Please seek advice from your boiler installer on the correct shower selection. [Back to top]
Hot water from a combi boiler is heated directly from the mains, and the only time water is released into the atmosphere is from the tap. Water contains calcium bi-carbonate and when heated calcium bi-carbonate changes into calcium carbonate, creating carbon dioxide. It is the carbon dioxide that is seen as thousands of tiny bubbles when released from the tap making it appear cloudy. It is not sediment. Try running the hot water into a glass and watch it clear as it cools. [Back to top]
A boiler timer is a basic device that allows you to operate your heating system and set it to activate at the same times every day, whereas a boiler programmer allows you to set different times (for heating and/or hot water) for different days of the week to suit your lifestyle.
When properly installed, an air source heat pump can produce up to 5 times more heat energy to a home than the electrical energy it uses. The basis of heat pump efficiency is known as ‘Coefficient of Performance’ (COP). A COP value of 4 means that the addition of 1kW of electric energy is needed to release of 4kW of heat, the higher the COP the more efficient the heating. [Back to top]
There are many reasons why your boiler might lose pressure. With newly filled systems there is often air in the water used and over time this air is released into the system causing a pressure drop. Other causes could be due to not having enough expansion in the system, a leak within the system or component failure.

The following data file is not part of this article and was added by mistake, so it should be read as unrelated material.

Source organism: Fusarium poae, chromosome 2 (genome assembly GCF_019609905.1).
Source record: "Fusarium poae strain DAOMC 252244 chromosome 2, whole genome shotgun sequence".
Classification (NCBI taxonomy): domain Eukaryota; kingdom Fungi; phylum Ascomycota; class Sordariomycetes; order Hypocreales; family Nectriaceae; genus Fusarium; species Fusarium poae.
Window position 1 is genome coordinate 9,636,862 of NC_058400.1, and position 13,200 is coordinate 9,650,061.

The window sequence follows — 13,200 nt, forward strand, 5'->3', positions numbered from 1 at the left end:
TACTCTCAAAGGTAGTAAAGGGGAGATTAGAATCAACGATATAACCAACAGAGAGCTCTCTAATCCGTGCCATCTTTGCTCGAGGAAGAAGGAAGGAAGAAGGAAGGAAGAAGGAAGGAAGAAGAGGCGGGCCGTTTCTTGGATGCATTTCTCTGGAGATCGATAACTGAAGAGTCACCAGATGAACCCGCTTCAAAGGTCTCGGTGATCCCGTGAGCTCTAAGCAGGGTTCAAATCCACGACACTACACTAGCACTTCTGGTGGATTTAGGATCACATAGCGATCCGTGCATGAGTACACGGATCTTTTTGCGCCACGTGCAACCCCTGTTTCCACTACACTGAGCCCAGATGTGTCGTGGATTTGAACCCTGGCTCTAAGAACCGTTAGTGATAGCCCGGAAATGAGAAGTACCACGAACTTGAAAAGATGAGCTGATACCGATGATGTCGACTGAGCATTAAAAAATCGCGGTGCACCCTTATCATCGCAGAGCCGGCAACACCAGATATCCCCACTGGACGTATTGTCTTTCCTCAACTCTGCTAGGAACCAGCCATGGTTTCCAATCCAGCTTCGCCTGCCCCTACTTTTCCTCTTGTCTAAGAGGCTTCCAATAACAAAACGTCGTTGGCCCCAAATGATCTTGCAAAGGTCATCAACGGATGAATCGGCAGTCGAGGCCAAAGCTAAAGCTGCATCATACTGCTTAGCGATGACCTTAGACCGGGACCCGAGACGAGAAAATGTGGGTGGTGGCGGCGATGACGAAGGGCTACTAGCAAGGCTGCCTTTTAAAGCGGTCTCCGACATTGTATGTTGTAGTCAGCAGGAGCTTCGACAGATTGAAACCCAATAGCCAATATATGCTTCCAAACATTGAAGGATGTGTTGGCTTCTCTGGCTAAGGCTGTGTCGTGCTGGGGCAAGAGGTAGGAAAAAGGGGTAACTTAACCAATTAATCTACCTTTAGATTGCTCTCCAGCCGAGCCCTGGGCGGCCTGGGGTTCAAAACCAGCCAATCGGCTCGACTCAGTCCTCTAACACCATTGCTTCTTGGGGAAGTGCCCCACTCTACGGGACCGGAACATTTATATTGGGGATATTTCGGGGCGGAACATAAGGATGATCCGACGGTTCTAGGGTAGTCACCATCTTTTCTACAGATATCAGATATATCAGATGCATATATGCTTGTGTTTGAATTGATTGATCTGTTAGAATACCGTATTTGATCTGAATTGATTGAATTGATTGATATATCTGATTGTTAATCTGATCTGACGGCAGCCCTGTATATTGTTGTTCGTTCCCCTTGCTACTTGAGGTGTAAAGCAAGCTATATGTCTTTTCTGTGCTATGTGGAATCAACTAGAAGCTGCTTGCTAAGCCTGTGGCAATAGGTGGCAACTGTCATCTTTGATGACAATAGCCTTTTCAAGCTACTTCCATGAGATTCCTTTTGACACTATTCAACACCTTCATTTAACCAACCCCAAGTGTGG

If your boiler pressure requires topping up frequently, it is best to seek help from a professional so that they can determine the cause. [Back to top]
It is important to check that the water main is large enough to deliver adequate water to the boiler whilst other cold outlets are in use. The performance of any mains fed hot water system depends on the mains water supply having adequate dynamic pressure and flow rate, so that hot and cold water can be supplied simultaneously.
For Worcester boilers, and also more generally, we recommend using a suitable water treatment in the form of an inhibitor to treat your heating water system, in accordance with the water treatment manufacturer’s instructions. The concentration level of the water inhibitor should be checked every 12 months or sooner if system content is lost. [Back to top]
This gurgling sound could be caused by a blocked condensate pipe, please contact a boiler engineer to resolve the issue. [Back to top]